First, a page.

This is from the Leach Corp. site itself:
History of the Collection
When Leach Corporation, as it was then called, commissioned a painting of a World War I aircraft in flight, little did management know it was giving birth to what would become widely known as the "Heritage of the Air Collection." Leach, which was involved in manufacturing relay components for the aerospace industry, simply wanted to feature the work in a corporate advertising campaign.
The painting appeared in a Leach ad in the February 16, 1959, issue of "Aviation Week & Space Technology," and it received such favorable response that Leach quickly commissioned another painting, followed by another, then another, and so on. By 1966, the series comprised a total of 45 enormously popular original aviation paintings with many thousands of prints in worldwide distribution. Now, almost 30 years later, a 46th painting has been completed.
"The Grand Adventure Begins"
Merv Corning, creator of 43 of the original 45 paintings, has brought new life to the collection with the addition of "The Grand Adventure Begins." His latest work commemorates the 70th anniversary of Charles Lindbergh's famous trans-Atlantic crossing in the Spirit of St. Louis.
The passage of time between paintings, however, has not changed Corning's fastidious attention to the little particularities that make his paintings so unique. A careful look at "The Grand Adventure Begins" reveals a rich pallet of details designed to please even the most discriminating of aviation buffs.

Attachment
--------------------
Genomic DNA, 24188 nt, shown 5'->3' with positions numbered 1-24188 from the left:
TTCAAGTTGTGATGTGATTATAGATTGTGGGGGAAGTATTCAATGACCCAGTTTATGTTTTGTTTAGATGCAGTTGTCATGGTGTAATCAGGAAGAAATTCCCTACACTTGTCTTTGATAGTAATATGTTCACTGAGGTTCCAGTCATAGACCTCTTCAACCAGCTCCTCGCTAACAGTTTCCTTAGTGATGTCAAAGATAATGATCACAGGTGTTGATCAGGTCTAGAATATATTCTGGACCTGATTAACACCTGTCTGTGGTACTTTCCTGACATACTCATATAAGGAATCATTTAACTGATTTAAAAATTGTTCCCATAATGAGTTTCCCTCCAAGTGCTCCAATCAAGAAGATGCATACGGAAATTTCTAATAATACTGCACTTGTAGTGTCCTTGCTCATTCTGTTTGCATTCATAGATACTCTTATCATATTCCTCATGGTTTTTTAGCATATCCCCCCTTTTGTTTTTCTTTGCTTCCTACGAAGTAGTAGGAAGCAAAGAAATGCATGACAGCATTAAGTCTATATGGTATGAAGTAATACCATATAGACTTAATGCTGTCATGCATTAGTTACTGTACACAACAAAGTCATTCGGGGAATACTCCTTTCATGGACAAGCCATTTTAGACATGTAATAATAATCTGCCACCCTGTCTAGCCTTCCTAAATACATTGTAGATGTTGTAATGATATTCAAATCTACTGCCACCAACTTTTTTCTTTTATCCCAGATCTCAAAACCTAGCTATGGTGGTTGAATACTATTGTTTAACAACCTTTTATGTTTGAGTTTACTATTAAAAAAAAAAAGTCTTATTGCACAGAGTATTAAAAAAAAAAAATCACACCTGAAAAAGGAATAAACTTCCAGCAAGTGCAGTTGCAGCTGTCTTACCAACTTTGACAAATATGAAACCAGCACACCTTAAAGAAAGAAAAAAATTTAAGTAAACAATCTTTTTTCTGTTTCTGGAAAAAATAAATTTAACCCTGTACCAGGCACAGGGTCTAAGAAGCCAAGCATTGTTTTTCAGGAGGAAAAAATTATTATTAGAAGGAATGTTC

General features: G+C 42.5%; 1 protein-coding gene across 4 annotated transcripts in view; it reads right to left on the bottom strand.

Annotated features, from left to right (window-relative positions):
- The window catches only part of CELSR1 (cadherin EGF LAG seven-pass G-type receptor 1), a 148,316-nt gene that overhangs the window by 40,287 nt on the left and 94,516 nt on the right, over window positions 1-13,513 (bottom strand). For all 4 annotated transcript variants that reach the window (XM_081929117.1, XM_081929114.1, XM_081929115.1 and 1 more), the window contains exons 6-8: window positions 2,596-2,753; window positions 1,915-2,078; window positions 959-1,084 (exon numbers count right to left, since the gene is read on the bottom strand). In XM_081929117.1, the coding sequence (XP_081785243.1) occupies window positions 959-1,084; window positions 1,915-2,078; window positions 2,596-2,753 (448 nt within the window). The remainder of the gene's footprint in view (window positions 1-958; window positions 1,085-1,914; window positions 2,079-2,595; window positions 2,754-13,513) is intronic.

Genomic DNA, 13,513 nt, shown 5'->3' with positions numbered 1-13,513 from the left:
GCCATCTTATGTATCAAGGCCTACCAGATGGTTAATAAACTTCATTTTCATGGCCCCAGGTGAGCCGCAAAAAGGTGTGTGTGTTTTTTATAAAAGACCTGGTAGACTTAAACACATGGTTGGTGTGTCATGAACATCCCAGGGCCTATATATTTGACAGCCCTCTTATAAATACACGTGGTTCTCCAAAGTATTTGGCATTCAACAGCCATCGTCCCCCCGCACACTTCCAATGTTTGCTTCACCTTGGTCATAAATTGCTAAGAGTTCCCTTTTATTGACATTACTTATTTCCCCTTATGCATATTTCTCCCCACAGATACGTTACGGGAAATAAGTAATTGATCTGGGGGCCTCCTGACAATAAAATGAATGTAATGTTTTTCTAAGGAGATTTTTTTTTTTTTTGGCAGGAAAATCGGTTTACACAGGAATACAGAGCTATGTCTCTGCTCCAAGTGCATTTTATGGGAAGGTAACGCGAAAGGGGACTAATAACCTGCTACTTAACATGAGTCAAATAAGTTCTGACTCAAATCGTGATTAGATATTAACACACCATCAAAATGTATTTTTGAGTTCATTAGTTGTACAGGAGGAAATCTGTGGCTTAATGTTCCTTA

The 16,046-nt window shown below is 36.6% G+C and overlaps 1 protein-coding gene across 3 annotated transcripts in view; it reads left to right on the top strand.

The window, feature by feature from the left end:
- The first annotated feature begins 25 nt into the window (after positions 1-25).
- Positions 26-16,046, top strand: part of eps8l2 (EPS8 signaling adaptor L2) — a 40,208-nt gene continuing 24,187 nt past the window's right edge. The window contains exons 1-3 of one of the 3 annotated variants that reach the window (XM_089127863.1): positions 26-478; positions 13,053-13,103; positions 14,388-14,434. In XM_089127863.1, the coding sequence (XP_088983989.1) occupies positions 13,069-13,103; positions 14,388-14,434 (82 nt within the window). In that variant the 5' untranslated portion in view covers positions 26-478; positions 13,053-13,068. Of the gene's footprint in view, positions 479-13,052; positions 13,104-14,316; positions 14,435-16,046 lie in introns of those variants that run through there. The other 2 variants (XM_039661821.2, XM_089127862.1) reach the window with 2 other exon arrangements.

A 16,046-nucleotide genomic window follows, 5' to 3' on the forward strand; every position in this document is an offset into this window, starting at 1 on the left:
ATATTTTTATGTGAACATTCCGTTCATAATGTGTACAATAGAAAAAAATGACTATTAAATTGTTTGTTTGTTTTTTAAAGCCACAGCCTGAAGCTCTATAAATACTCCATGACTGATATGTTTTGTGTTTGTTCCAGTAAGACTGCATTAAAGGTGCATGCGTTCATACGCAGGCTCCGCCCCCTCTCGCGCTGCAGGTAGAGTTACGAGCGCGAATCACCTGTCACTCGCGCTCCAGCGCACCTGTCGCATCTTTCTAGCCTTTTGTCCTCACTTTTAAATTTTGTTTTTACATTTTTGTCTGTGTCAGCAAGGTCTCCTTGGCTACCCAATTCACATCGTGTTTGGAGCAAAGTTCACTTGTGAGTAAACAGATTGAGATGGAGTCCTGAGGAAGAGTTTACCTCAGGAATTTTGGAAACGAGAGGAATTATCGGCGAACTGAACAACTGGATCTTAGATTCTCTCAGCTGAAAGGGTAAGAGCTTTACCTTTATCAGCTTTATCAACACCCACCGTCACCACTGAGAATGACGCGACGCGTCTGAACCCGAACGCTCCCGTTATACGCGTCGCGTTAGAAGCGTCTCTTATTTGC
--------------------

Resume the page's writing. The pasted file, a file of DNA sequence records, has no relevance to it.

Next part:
Details of "Lucky Lindy's" instrument panel can be seen through the aircraft's side-door, which has the only piece of glass on the entire plane. Not known to many students of history, but carefully detailed by Corning, is the fact that the "Spirit of St. Louis" had no front windshield. The land shown is the Newfoundland coast as it must have looked to Lindbergh as he began the over-water portion of his historic 33-hour flight.
History on Canvas
From 1959 through 1966, the Heritage series focused on World War I military aircraft. The research and dedication that Corning put into his painting assured Leach Corporation that the works were accurate in detail, educational and, above all, interesting.
Response to Corning's work has been overwhelming. Over the years, the company has received more than 20,000 requests for reprints.
Enthusiasts and students of aviation history alike have found many of their favorite flying "aces" within the series; from the famous German aviator Manfred von Richthofen
(Red Baron) to America's top ace, Capt. Edward Rickenbacker
. In fact, the painting depicting "Eddie" Rickenbacker in his famous "Spad" is available for viewing in the Smithsonian Museum's permanent art collection.